In the dualsector model [34], Lewis describes a relationship between two regions, the subsistence sector and the capitalist sector. We can view the two types of economic sectors here as the strong (capitalist) sectors and the weak (subsistence) sectors (while ignoring other related aspects of the economy). Whether a sector is strong or weak depends on the fitness value of G_{best} positions of its swarm. However, when applying those theories, some adjustments are made so that the parallel MMPSO can yield better optimal solutions.
The direction of migration changes when individuals with strong (strong individuals) in strong sectors move to weak sectors. The weak sectors’ G_{best} may be replaced by the incoming , and the fitness value of the weak swarms should make a large lift, as in the work of Nguyen et al. [33].
Backward migration from the weak swarms to strong swarms also happens alongside forwarding migration. For every individual that moves from a strong swarm to a weak swarm, there is always one that moves from the weak swarm back to the strong swarm. This is to ensure that the number of particles and the searching capabilities of the swarms do not significantly decrease.
The foremost condition for migration to happen is that there are changes in the fitness values of the current G_{best} compared to the previous G_{best}.
The probability for migration is denoted as γ, and the unit is a percentage (%).
The number of migrating particles is equal to δ × the size of the swarm (i.e., the number of existing particles in the swarm), where δ denotes the percentage of migration.
The migration parallel MMPSObased approach to extract multiple tests is described in a form of a pseudocode in Algorithm 1.

The particle updates its velocity (V) and positions (P) with the following formulas:where is the velocity of , with determined by ; is the velocity of G_{best}, with determined by , , are random values, and is the number of questions in the test solutions.
The process of generating multiple tests at the same time in a single run using migration parallel MMPSO includes two stages. The first stage is generating tests using multiobjective PSO. In this stage, the algorithm proceeds to find tests that satisfy all requirements and constraints using multiple threads. Each thread corresponds to each swarm that runs separately. The second stage is improving and diversifying tests. This stage happens when there is a change in the value of G_{best} of each swarm (for each thread) in the first stage. In this second stage, migration happens between swarms to exchange information between running threads to improve the convergence and diversity of solutions based on the work of Nguyen et al. [33]. The complete flowchart that applies the parallelized migration method to the MMPSO algorithm is shown in Figure 1.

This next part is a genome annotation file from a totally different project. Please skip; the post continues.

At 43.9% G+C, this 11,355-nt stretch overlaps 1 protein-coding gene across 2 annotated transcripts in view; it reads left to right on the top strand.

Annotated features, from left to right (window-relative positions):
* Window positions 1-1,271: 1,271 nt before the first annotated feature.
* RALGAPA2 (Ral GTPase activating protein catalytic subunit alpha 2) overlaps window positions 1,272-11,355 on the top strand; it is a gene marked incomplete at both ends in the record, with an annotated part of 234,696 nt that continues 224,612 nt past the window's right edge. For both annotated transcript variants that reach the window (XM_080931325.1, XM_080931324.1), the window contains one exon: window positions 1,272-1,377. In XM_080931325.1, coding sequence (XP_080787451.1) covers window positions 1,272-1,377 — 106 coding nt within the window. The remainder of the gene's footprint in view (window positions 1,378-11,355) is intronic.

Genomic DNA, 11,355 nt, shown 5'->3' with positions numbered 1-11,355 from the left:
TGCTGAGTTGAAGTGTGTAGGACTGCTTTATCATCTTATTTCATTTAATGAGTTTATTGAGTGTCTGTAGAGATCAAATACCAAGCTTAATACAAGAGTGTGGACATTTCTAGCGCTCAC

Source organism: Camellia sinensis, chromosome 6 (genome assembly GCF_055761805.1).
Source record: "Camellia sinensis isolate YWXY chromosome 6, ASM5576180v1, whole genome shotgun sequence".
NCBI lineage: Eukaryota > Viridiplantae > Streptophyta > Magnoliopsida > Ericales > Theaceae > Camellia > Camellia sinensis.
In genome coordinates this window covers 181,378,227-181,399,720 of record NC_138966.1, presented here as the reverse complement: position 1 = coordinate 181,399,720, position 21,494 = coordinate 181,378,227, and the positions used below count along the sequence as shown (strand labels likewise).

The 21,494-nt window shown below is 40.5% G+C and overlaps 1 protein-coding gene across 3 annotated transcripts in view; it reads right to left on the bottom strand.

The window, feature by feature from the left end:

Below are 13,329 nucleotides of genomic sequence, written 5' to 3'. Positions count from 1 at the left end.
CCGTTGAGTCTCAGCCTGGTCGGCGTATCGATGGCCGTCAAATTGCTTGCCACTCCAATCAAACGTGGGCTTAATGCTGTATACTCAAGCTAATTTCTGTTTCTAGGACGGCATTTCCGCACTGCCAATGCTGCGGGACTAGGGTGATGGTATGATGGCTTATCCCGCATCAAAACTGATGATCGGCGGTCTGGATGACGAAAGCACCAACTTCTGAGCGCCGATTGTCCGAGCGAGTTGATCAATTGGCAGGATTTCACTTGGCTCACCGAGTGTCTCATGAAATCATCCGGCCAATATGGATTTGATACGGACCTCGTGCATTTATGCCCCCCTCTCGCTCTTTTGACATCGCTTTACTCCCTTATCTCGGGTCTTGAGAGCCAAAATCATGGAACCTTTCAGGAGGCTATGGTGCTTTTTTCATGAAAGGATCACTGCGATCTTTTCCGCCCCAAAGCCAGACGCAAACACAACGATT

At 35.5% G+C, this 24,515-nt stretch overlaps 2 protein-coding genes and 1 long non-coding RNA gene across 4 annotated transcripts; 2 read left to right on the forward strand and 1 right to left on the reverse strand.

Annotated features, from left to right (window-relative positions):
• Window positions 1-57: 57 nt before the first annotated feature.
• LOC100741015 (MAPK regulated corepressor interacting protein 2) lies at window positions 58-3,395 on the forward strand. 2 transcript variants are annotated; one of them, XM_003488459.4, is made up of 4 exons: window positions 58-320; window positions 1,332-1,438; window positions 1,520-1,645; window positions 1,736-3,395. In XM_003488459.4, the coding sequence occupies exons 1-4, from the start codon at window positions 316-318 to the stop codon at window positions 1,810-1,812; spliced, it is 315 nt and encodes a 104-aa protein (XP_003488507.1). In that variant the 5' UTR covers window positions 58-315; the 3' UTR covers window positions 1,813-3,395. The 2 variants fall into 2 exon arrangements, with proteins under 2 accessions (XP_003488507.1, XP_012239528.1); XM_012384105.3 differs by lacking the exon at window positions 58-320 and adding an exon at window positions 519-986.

4.3. Migration Parallel MMPSO in Combination with Simulated Annealing
As mentioned above, the initial population affects the convergence speed and diversity of test solutions. The creation of a set of initial solutions (population) is generally performed randomly in PSO. It is one of the drawbacks since the search space is too wide, so the probability of getting stuck in a local optimum solution is also high. In order to improve the initial population, we apply SA in the initial population creation step of migration parallel MMPSO instead of the random method. SA was selected since it is capable of escaping local optimums in Kharrat and Neji [35]. In this study, the process of finding new solutions using SA is improved by moving to G_{best} using the received information about the location of G_{best} (which is commonly used in PSO). The MMPSO with SA is described by a pseudocode in Algorithm 2.

5. Experimental Studies
5.1. Experimental Environment and Data
Bui et al. [3] evaluated different algorithms such as the random method, genetic algorithms, and PSObased algorithm for extracting tests from a question bank of varying sizes. The results of the experiment showed that the PSObased algorithms are better than others. Hence, the experiment in this paper only evaluated and compared the improved SA parallel MMPSO algorithm with the normal parallel MMPSO algorithm in terms of the diversity of tests and the accuracy of solutions.
All proposed algorithms are implemented in C# and run on 2 computers which are a 2.5 GHz Desktop PC (4CPUs, 4 GB RAM, Windows 10) and a 2.9 GHz VPS (16CPUs, 16 GB RAM, Windows Server 2012). The experimental data include 2 question banks. One is with 998 different questions (the small question bank) and the other one is with 12000 different questions (the large question bank). The link to the data is https://drive.google.com/file/d/1_EdCUNyqC9IGziFUIf4mqs0G1qHtQyGI/view. The small question bank consists of multiple sections, and each section has more than 150 questions with different difficulty levels (Figure 2). The large question bank includes 12,000 different questions in which each part has 1000 questions with different difficulty levels (Figure 3). The experimental parameters of MMPSO are presented in Table 4. The results are shown in Tables 5 and 6 and Figures 4 and 5.



Our experiments focus on implementing formula (3) and an evaluation of the two functions, which are the average levels of difficulty requirements of the tests and total test duration .
5.2. Evaluation Method